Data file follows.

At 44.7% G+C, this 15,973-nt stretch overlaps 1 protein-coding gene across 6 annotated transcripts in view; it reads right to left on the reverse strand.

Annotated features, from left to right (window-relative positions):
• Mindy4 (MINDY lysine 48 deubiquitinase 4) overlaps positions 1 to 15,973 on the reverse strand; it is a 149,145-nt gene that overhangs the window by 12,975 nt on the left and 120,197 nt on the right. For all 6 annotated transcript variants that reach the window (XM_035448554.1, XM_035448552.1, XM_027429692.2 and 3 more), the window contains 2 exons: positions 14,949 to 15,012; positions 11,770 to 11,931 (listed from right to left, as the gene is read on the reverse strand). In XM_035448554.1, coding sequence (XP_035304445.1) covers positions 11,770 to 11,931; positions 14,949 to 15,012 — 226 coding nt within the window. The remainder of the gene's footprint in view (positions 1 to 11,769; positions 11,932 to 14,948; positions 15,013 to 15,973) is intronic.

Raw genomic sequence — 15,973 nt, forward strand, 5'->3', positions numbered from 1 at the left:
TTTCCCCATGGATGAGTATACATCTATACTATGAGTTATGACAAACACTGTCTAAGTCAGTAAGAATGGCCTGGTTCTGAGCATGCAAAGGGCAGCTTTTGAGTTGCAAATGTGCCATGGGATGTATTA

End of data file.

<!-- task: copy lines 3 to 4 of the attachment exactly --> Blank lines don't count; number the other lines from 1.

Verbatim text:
• Mindy4 (MINDY lysine 48 deubiquitinase 4) overlaps positions 1 to 15,973 on the reverse strand; it is a 149,145-nt gene that overhangs the window by 12,975 nt on the left and 120,197 nt on the right. For all 6 annotated transcript variants that reach the window (XM_035448554.1, XM_035448552.1, XM_027429692.2 and 3 more), the window contains 2 exons: positions 14,949 to 15,012; positions 11,770 to 11,931 (listed from right to left, as the gene is read on the reverse strand). In XM_035448554.1, coding sequence (XP_035304445.1) covers positions 11,770 to 11,931; positions 14,949 to 15,012 — 226 coding nt within the window. The remainder of the gene's footprint in view (positions 1 to 11,769; positions 11,932 to 14,948; positions 15,013 to 15,973) is intronic.

Raw genomic sequence — 15,973 nt, forward strand, 5'->3', positions numbered from 1 at the left: